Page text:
Ian, could you please provide a close up of the blade base with the camera at 90 degrees directly above it?

The dress was probably made in or around Surabaya.

In Surabaya there is a large general market named Pasar Turi. You can buy anything at this market, food, clothing, kitchen utensils, tools --- anything one might need, including keris.

It is a very old market, but some years back it was rebuilt, it now consists of a couple of very large, two story concrete buildings, the keris section is in the back building, upstairs, at the very end.

In my opinion this keris is a Pasar Turi product.

I have not visited the Pasar Turi keris section for perhaps 25 years, it is full of second rate garbage, if anything decent comes on the scene the prices for an outsider are New York gallery prices. From my perspective, it is simply a waste of time for anybody who is looking for decent quality to visit, but as I have said, its a long time since I have been there, maybe it has improved. But according to what I hear it is the same as it was in the past.

This keris that you have Ian, screams "Pasar Turi". I have seen baskets & boxes full of the metal components of this keris, especially the mendak/selut fitting. I have seen keris of all different styles, that originated in Pasar Turi, in markets all over Jawa & Bali.

I would be inclined to put a date of 1960's -- 1970's on the dress. I'm basing that guess on the metal work. I first started to see this mendak/selut style -- flower cup with twisted wire -- in Australia in the 1960's.

Considering weapons related work in the period 1940 to 1970 in what is now Indonesia. The Japanese occupied Indonesia (Dutch East Indies) from early 1942 through to 1945. The occupation was strict on all types of weapons, any type of weapon, including keris, that the owner wished to keep was kept well & truly out of sight. Manufacture of weapons was prohibited.

Supposedly, the Japanese took over 70,000 keris out of the Indies, during & after the war. I have heard this story over & over again from many keris interested people who lived through this period of occupation.

The period between the end of WWII and late 1960's was very unsettled, it is possible that some keris related activity might have been occurring but it definitely was not general.

Late 1960's to 1970 was the period when the keris revival got off the ground, it progressed during the 1970's and it took off during the 1980's.

During the late colonial period, say 1920 to 1940 the keris work being done in Jawa seems to have still been following tradition.

In summary, my opinion is that this keris was produced in Pasar Turi, Surabaya and exported to another location in Indonesia for sale. The retail sale location was most likely Jakarta. The blade is not a 20th century production, it pre-dates 1900.
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Old 17th January 2023, 04:21 AM   #5
Ian
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Rasdan, David and Alan:

Thank you very much for your various comments. I did not expect this to be a distinguished keris by any means. It looks like something from a bazaar, and Alan has confirmed this with his very specific comments about Pasar Turi. Great information.

The quality of workmanship on the scabbard reminded me of similar work on 20th C. Burmese "Temple Dha." These are decorative items, mainly worn by grooms at weddings, and often end up as wall hangers.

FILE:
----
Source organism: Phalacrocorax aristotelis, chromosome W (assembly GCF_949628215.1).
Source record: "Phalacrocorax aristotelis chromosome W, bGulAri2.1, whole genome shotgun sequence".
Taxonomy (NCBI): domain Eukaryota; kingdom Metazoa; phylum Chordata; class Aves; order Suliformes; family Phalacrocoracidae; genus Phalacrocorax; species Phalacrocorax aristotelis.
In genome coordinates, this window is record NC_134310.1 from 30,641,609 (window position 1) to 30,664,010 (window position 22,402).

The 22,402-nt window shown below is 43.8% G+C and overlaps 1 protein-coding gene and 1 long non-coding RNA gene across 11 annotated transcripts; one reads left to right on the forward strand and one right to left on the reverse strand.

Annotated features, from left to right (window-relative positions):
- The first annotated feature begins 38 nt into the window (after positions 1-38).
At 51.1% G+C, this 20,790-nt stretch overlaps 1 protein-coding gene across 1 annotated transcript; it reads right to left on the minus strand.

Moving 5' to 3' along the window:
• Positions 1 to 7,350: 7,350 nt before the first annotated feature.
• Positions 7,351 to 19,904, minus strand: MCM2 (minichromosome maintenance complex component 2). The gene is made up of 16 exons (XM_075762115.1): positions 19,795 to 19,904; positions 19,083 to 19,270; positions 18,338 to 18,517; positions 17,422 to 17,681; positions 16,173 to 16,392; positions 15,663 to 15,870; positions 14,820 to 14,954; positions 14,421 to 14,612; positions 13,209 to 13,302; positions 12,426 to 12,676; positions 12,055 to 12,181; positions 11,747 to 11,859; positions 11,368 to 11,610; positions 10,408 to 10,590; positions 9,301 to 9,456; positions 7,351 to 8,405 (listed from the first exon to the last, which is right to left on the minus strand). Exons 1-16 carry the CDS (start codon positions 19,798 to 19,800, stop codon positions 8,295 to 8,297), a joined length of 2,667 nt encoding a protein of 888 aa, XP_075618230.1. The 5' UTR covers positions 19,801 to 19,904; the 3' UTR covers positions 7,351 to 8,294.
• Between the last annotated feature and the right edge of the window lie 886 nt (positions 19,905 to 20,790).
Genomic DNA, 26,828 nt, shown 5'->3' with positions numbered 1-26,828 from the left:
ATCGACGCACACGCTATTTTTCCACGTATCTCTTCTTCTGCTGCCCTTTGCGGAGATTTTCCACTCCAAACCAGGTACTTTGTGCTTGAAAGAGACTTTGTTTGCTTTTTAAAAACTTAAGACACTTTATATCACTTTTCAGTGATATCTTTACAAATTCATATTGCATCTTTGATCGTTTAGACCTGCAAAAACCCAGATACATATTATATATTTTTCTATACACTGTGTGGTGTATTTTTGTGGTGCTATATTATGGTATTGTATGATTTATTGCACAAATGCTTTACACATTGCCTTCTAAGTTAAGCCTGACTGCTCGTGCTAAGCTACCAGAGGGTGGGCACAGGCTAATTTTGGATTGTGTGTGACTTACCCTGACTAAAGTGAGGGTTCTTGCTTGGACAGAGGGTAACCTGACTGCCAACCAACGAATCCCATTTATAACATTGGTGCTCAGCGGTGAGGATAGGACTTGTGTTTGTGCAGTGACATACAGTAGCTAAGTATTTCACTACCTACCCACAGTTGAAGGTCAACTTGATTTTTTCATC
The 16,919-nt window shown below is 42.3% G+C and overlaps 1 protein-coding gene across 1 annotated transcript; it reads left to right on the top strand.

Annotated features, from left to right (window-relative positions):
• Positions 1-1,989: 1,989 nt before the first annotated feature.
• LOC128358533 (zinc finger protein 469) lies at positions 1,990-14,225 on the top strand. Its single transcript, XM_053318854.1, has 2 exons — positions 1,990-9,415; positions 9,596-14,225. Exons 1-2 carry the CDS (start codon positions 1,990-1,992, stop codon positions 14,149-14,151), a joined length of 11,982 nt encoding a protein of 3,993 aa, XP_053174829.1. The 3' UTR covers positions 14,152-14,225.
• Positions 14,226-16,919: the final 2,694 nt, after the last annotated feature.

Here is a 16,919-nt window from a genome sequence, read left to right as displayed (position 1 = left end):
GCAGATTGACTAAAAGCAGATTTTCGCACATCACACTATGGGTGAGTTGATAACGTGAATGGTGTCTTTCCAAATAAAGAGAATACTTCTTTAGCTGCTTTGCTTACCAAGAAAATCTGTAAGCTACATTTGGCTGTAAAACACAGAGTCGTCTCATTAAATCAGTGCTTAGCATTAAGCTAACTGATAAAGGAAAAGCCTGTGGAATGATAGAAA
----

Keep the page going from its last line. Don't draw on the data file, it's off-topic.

Interestingly, I had a friend over for dinner last night. He teaches at a local vocational college that happens to include electroplating in its curriculum. It was his considered opinion that the metal on the scabbard of my keris was likely electroplated nickel silver (EPNS) on top of brass. The roughness to the surface is apparently characteristic. (The smooth surface on EPNS cutlery etc. is after polishing.) He judged the quality of work as about average for one of his students (so not very well done).

Alan, I've added pics of the area you asked about.


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Old 17th January 2023, 04:39 AM   #6
A. G. Maisey
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Thanks Ian.

There are a couple of different shaped blumbangans:- boto adeg, boto rubuh = standing brick, brick laying down. Then there is the square blumbangan and extreme examples of the two brick types.

The form of the blumbangan is primary indicator.

This keris has some indicators that point to Madura, but I would expect a squarish blumbangan in a Madura keris, this blumbangan tends to the lazy brick, laying down, having a rest. That in turn suggests West Jawa.

I cannot recall ever having seen an older Maduro keris with a brick laying down blumbangan. This doesn't mean that there could not be one, it just means I cannot recall having seen one.

In any case, whether the blade was made somewhere in West Jawa, ie, Sunda, or whether it was made in Maduro for sale in West Jawa, I do not feel inclined to guess. But I will guess that this blade is not 20th century.

Of course, in the hand opinions can always change
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Old 17th January 2023, 04:01 PM   #7
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Thanks for your input Alan. I know exactly what you mean by the Madurese indicators and was going to mention that, but unlike you i was unable to say what the same time it did not seem quite right for Madura. You explanation was very helpful for me to understand why i chose to keep my mouth shut. LOL!
Thanks also, Ian, for the close-ups. It's alway difficult to date any keris blade solely from photographs (and even in hand), so the more detailed images we can provide is always helpful in any assessment.